If you’ve been considering a trip to Cuba, the death of Fidel Castro should provide a spur. At this point, it is far from clear whether President-elect Trump will continue the thaw initiated by President Obama. That means the ability of U.S. citizens to travel there could be in question.
Even if Trump does continue us along the course Obama set, Cuba is sure to be on the verge of rapid change. Today, part of its charm is that it is like traveling back through time. Visiting Havana is to return to the 1950s, a place where time seemingly froze to a stop with the Cuban revolution on Jan. 1, 1959.
Traveling beyond Havana is to go back even further, to places such as the Western Cuba town of Viñales, where farmers still work their fields with oxen and horses are the dominant mode of transportation, or to Trinidad to the south, where the cobblestone streets and weathered buildings seem almost as ancient as the 500-year-old city is itself.
Cuba is a beautiful country full of warm and welcoming people. It is also a place that is full of surprises – some good, some not so. I recently returned from a nine-day trip there with my son. Having traveled there but once and having visited only a portion of the island, I am anything but a Cuba expert. However, by U.S. standards, having been there even once makes me a relative authority.
So, having been asked by several people for my travel tips, I thought I’d share what I learned about traveling to Cuba.
1. Go soon. In 2014, President Obama decided to reject “the failed, Cold War-era policy era of the past to chart a new course in Cuba.” It is thanks to him that it is now easier for U.S. citizens to visit there. We do not know whether President-elect Trump will continue these policies. So go soon, while you still can.
2. Don’t go on an organized tour. U.S. citizens are still prohibited from traveling to Cuba as tourists. The U.S. permits citizens to travel to Cuba under 12 categories. The one most commonly used is for “educational activities,” and the form this most commonly takes is a people-to-people cultural and educational tour. Until earlier this year, the only way to go on a people-to-people tour was as part of an organized tour group. However, in March, the Obama administration further eased the rules by allowing individuals to design their own people-to-people itineraries.
This is what we did and I found it far preferable than to have been part of an organized tour. Now and then during our travels, we would come across these organized tour groups. From what I could see, they stick to the beaten path and never wander off it. They all seemed to go to the same places in every city, shuffling on and off their buses or vans. I’m sure such tours can be enjoyable, but it’s not the way I prefer to travel.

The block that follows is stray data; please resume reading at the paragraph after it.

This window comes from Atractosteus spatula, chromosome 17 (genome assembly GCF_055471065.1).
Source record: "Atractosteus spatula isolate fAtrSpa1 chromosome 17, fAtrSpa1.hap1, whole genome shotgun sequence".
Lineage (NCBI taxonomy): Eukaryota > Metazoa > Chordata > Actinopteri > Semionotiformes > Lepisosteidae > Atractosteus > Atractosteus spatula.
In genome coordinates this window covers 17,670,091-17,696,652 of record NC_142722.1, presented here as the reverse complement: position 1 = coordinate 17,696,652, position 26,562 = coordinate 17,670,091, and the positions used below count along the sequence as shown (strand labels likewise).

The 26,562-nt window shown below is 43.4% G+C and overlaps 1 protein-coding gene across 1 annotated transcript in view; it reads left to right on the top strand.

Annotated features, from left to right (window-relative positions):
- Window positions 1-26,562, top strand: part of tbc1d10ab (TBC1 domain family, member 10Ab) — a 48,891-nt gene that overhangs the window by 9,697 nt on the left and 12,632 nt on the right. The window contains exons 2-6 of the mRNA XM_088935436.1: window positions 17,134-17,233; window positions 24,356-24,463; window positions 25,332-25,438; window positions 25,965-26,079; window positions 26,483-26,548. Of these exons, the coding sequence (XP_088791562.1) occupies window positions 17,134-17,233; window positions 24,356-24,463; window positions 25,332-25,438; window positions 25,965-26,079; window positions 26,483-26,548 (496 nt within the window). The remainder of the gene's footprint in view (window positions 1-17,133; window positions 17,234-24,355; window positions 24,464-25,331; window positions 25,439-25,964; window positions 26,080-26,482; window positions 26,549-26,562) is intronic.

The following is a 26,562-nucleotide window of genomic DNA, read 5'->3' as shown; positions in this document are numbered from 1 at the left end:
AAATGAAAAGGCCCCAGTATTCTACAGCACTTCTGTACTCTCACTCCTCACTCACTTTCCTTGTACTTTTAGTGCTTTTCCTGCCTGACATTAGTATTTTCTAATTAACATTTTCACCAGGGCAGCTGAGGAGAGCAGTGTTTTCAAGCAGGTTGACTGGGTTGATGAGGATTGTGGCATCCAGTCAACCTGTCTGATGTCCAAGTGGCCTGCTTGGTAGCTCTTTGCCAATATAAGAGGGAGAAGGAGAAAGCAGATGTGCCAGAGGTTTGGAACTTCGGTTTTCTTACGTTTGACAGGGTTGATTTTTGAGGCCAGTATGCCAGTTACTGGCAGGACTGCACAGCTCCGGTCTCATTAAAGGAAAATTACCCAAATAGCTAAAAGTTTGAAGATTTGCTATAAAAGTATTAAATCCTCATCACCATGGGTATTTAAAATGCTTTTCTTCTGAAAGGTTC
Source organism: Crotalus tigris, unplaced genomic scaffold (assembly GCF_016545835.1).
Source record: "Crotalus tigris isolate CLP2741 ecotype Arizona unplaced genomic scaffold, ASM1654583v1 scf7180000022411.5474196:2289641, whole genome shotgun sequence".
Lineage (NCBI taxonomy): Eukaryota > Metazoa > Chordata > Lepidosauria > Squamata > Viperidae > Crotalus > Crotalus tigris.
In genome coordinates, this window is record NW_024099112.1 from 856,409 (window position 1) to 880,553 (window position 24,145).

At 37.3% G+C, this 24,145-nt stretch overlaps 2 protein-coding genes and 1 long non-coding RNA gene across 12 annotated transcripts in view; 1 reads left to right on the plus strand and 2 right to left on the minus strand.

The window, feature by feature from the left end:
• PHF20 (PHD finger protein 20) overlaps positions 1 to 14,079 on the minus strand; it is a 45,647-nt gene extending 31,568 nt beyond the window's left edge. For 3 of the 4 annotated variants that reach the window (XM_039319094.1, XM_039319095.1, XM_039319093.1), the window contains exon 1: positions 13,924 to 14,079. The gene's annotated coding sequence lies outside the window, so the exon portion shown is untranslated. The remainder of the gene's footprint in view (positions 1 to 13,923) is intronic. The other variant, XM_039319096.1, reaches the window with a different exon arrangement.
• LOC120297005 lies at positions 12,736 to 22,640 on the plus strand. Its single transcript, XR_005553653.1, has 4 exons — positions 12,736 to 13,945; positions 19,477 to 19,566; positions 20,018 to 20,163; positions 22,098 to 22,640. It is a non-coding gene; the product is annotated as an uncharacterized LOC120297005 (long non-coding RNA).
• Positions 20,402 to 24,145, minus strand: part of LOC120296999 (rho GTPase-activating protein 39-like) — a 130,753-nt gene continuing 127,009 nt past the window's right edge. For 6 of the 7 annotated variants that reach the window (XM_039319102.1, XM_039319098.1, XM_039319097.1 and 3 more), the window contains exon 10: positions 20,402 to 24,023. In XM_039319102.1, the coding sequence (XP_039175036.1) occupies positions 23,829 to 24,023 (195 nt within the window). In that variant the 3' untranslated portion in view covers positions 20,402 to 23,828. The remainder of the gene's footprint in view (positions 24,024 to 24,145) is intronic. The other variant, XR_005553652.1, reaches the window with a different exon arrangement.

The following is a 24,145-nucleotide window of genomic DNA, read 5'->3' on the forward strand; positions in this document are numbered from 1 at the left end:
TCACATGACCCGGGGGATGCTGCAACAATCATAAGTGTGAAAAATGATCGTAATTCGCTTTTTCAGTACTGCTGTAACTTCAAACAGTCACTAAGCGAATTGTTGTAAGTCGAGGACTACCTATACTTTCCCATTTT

3. Stay in casas particulares. The best way to see the “real” Cuba and to get to know Cuban people is by staying in casas particulares. These are private homes in which the owners rent out a room or sometimes even an entire home or apartment. The average price of a room is $25. One couple we met in Trinidad who were running low on cash negotiated a casa for $5. Usually, the hosts will prepare you breakfast for an additional $5 per person. Sometimes they also offer dinner for $5 to $10 a person. One of the most amazing places I’ve ever stayed in my life was a casa in Viñales on a real, working farm, and one of the most amazing meals I’ve ever eaten in my life was the dinner our hosts cooked us there, made up entirely of food they’d grown or raised.
4. Book your casa particular on AirBNB. Earlier this year, AirBNB was licensed to operate in Cuba. There are various sites through which you can reserve casas online, but AirBNB is easiest to use and gives you the confidence of impartial user reviews and photographs. We booked all our stays through AirBNB and every stay turned out great.
5. Plan your stays before you go. It is not essential to reserve all your casas particulares before you go. If you arrive by bus in a location such as Viñales or Trinidad, you will be greeted by throngs of people offering you rooms. However, you will get a better place if you reserve in advance and you will avoid the hassle of negotiating for sight-unseen lodging. All the casas particulares are marked with small signs, so you can actually walk around a town and knock on doors to ask about vacancies. But this would be a waste of your limited travel time. It is most important to have a place reserved in Havana, I think, because finding a place there without a reservation would be daunting. Remember, you may not have mobile or internet access once you arrive in Cuba.
6. Don’t count on having internet or cell phone access. The fancier hotels in Havana have some form of internet access. Otherwise, internet access can be hard to come by and a hassle to use. In my nine days there, I never once had internet access (nor did I ever once miss it). As for cell phone service, it depends on your carrier. The day I returned to the U.S., my carrier, AT&T, announced the launch of roaming service in Cuba. Since it was not available while I was there, I have no idea how good it is. Verizon had previously launched roaming service. Frankly, my experience in Cuba was better for the absence of internet and cell access.
7. Before you go, print or save copies of everything. I both printed and saved to my iPad copies of all my travel documents, AirBNB reservations, and anything else I’d need. One thing I did not do but came to wish I had was to print out a map showing the location of all the casas particulares that I’d reserved. In one city, the AirBNB address did not match any physical address. Our taxi driver was stumped as were several people who we asked for directions. We never did find the place and I was only able to get in touch with the hosts after I returned to the U.S.